Sustained strength in the nation’s currency is hurting exporters. The yen was at 78.55 per dollar as of 5:37 p.m. in Tokyo, about 4 percent from the postwar high of 75.35 reached in October 2011.
Takehiko Nakao, the nation’s top currency official, said yesterday in an interview that Japan’s stance on intervening in the currency market is unchanged after the Cabinet reshuffle that saw Jojima appointed.
“The yen’s recent appreciation is one-sided and doesn’t reflect the state of the Japanese economy,” Jojima said in a separate interview. “We are ready to take bold action, and of course we will explain our view on this issue to the G-7,” he said, referring to a meeting of the Group of Seven nations in Tokyo next week.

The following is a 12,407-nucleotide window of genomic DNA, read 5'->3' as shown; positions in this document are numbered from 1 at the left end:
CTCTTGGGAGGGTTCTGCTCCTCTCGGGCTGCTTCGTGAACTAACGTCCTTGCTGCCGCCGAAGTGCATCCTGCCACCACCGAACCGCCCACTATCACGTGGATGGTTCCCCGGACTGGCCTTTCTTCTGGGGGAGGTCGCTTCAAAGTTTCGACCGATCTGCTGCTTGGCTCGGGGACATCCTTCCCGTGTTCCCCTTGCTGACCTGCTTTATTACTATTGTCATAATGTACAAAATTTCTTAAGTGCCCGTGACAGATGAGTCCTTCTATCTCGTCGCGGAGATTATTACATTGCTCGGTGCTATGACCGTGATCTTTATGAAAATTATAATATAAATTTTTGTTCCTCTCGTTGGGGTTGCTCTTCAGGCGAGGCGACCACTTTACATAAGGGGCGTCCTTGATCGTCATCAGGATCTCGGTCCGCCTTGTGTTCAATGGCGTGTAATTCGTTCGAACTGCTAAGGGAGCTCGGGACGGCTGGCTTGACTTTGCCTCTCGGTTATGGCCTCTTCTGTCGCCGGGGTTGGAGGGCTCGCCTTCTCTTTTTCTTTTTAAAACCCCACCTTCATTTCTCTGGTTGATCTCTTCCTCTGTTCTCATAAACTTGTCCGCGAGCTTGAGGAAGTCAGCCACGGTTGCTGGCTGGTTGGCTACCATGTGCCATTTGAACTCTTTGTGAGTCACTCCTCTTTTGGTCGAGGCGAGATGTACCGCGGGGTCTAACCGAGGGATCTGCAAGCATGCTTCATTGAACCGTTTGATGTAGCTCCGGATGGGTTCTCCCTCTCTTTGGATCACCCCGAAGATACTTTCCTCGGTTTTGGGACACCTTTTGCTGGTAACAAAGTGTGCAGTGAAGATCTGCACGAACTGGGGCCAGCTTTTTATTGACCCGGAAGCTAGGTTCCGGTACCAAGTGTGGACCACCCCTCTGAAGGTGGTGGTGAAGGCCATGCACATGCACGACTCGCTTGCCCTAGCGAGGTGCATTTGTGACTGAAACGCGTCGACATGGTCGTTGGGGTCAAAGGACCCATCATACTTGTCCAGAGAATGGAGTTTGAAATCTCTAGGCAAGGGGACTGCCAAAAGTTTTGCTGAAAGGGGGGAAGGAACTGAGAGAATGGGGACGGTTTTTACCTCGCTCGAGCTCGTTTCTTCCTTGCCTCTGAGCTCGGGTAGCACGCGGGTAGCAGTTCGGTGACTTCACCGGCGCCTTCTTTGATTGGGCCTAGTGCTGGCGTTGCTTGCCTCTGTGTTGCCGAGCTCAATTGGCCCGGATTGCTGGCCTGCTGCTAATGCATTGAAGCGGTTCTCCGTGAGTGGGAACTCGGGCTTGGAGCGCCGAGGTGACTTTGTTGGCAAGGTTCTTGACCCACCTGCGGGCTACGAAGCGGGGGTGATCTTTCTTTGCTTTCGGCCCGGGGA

Not everyone thinks that Japan should seek to contain the currency, with Eisuke Sakakibara, the former Ministry of Finance official known as Mr Yen, this week describing such efforts as pointless.
“Japan shouldn’t intervene,” Sakakibara said in an interview in Tokyo on Oct. 2. “The U.S. is against it, so it wouldn’t be effective. It’s not like 1995.”
Elsewhere in the Asia-Pacific region, Australia reported August retail sales that were below economists’ estimates, while a gauge of service industries rose to a seven-month high in India.
The Bank of England is expected to keep benchmark interest rates and its asset purchase target unchanged at a meeting today, according to the median estimates of economists in Bloomberg News surveys. The European Central Bank will keep its key interest rate at a record low of 0.75 percent, another survey indicates.